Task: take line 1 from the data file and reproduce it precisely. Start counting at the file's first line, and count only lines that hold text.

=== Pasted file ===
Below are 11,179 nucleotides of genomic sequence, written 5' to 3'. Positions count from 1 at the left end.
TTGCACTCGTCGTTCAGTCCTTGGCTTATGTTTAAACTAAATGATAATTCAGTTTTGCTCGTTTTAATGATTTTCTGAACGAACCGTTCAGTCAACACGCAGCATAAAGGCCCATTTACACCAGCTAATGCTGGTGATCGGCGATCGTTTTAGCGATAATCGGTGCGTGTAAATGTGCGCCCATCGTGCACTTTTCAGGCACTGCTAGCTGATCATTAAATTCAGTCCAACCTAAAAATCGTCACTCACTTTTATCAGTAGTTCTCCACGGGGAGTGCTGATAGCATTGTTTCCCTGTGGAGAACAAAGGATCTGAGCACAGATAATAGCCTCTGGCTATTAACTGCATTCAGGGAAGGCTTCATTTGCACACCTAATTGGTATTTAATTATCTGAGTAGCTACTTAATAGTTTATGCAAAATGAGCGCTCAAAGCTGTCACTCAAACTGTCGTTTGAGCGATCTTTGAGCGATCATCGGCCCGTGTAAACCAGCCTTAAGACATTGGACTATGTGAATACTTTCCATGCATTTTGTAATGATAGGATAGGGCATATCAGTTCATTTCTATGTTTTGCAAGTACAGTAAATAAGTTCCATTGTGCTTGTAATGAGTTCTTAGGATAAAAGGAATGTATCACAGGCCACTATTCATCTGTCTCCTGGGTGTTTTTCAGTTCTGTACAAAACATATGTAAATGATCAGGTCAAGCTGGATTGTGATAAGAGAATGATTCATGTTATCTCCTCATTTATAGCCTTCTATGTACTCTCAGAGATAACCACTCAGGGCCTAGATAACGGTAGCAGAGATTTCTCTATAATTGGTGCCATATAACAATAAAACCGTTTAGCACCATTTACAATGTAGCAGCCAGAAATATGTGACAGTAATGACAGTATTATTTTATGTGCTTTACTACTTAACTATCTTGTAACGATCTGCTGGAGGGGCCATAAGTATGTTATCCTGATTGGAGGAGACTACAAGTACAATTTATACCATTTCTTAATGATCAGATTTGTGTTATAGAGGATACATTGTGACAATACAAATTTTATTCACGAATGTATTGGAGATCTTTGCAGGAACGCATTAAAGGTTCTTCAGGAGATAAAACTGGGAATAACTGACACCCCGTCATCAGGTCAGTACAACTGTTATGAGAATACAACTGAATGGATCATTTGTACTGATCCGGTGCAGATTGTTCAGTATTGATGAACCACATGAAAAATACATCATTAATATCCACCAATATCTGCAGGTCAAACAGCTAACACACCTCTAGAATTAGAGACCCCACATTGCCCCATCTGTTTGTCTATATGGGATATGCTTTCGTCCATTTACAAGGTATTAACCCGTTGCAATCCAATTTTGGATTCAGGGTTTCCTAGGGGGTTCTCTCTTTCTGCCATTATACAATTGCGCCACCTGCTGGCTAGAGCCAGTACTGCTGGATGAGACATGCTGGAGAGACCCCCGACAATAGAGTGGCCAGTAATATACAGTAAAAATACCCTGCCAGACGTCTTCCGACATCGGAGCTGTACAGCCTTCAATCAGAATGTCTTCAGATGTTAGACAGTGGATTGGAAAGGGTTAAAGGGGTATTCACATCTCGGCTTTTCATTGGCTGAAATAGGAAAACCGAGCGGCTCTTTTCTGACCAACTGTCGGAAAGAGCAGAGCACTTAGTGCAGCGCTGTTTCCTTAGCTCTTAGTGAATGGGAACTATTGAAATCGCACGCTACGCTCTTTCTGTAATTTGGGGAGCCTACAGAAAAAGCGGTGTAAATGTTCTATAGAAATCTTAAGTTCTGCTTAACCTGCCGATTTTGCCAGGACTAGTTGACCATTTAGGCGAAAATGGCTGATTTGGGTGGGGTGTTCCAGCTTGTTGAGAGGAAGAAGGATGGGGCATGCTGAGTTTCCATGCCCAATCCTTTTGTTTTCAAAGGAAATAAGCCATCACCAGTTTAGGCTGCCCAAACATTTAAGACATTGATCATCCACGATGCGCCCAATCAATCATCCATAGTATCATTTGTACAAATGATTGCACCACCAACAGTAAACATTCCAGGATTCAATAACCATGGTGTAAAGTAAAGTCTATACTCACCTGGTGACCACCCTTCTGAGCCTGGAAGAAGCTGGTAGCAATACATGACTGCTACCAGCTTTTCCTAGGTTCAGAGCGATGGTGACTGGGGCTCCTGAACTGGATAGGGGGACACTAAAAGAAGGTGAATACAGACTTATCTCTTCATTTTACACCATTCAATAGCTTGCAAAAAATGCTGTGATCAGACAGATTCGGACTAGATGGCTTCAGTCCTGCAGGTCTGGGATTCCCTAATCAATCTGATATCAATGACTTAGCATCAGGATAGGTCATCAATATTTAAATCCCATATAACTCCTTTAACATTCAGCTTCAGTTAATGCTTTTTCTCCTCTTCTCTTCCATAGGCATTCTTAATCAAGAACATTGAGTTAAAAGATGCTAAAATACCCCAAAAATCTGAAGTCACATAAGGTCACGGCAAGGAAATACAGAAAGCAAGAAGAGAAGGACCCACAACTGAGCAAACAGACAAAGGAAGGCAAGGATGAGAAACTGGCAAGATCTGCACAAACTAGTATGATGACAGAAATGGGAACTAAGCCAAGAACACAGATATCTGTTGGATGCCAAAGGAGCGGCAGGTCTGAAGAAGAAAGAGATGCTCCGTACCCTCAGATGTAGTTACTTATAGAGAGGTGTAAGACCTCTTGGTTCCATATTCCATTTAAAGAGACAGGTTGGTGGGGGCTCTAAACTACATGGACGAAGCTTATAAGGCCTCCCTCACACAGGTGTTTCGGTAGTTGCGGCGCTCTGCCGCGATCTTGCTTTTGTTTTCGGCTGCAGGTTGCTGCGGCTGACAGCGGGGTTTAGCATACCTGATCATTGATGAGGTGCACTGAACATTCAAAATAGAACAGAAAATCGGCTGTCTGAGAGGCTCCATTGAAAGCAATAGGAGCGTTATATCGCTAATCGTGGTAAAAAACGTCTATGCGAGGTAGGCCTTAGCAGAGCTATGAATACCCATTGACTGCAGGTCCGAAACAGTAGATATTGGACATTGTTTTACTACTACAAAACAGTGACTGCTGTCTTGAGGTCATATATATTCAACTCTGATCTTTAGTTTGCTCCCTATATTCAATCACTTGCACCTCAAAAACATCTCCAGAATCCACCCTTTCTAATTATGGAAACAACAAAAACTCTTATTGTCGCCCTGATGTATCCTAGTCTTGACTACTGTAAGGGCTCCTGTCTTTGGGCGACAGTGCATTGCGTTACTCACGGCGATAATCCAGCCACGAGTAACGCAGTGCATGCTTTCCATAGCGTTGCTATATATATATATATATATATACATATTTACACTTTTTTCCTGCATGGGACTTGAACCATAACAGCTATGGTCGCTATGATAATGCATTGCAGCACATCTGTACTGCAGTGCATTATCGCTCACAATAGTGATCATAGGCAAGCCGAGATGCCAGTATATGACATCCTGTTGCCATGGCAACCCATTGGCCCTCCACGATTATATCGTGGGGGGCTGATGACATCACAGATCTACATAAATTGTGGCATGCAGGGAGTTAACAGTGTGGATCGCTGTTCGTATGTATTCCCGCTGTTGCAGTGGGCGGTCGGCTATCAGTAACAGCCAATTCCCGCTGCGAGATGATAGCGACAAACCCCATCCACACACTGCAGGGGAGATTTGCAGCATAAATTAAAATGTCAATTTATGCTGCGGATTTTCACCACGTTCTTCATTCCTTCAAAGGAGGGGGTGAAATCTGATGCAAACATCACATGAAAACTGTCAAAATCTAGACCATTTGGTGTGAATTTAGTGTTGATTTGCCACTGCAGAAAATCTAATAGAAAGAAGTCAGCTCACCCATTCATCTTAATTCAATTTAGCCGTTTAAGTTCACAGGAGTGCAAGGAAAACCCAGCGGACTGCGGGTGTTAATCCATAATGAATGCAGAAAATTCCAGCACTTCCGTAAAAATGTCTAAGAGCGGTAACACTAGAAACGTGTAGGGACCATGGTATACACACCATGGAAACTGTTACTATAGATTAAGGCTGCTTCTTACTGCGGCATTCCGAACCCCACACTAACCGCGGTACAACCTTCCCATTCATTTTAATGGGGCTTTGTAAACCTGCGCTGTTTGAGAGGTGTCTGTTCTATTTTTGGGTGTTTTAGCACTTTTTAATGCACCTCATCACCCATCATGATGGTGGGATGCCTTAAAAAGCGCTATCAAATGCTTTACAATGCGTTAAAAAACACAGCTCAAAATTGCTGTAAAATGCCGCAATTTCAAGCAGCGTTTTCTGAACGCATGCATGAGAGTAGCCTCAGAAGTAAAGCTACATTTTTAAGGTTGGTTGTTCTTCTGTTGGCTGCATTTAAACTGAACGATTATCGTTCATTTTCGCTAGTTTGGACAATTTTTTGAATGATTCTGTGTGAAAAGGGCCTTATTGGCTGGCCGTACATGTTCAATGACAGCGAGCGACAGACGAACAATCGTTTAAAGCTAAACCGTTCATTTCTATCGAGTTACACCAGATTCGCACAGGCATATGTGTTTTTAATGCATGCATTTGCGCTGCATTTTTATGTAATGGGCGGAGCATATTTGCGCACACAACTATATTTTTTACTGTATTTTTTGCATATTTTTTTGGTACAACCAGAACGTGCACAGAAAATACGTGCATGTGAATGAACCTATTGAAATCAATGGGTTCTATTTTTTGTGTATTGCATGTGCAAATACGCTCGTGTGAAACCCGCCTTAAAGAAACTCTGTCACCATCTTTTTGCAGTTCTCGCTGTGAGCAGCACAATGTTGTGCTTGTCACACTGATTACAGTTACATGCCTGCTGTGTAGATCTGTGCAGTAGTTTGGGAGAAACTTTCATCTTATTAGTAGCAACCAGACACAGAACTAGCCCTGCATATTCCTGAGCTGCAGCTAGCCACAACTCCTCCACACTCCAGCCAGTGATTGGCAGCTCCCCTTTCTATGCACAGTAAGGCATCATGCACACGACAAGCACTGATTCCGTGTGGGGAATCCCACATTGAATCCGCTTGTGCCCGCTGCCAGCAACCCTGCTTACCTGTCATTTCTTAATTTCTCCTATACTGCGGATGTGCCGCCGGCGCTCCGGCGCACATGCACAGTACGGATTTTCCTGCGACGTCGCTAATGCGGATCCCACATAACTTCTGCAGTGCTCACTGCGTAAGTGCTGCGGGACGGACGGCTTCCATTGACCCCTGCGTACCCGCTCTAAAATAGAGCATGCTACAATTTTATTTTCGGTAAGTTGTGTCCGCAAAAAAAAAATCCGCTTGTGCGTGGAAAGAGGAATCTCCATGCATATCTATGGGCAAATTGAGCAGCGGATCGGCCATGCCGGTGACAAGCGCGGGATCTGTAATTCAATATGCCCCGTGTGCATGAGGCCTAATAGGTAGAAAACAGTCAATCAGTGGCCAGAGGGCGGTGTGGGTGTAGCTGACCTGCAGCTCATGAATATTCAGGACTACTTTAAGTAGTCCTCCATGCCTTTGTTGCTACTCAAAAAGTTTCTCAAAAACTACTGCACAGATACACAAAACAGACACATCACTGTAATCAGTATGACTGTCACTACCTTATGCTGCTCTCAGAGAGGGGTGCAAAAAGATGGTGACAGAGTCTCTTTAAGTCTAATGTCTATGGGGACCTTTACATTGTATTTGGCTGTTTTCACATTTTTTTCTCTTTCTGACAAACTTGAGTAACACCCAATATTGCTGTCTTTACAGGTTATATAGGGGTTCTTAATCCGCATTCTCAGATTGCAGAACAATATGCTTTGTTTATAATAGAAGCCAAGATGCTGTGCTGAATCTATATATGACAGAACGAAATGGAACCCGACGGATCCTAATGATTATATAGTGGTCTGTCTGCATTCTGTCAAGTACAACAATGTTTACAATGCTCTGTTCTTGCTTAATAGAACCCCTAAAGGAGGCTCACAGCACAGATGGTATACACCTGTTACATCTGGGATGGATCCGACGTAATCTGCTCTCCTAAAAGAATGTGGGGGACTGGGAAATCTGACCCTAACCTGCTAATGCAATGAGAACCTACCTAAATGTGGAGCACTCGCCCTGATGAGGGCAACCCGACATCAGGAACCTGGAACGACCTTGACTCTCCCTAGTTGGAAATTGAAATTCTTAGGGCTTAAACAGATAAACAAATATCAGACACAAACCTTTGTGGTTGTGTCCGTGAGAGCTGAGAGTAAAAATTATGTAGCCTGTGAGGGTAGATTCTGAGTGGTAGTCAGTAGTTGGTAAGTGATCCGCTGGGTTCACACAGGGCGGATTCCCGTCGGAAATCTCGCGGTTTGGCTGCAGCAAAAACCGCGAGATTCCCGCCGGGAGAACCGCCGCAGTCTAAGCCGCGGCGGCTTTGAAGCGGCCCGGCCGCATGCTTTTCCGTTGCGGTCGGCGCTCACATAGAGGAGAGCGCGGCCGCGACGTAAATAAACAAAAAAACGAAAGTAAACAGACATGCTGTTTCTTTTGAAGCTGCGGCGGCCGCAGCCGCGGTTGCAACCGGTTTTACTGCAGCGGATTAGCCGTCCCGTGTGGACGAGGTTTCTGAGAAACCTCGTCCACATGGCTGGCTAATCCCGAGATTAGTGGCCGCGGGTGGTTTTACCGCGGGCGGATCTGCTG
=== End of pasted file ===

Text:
Below are 11,179 nucleotides of genomic sequence, written 5' to 3'. Positions count from 1 at the left end.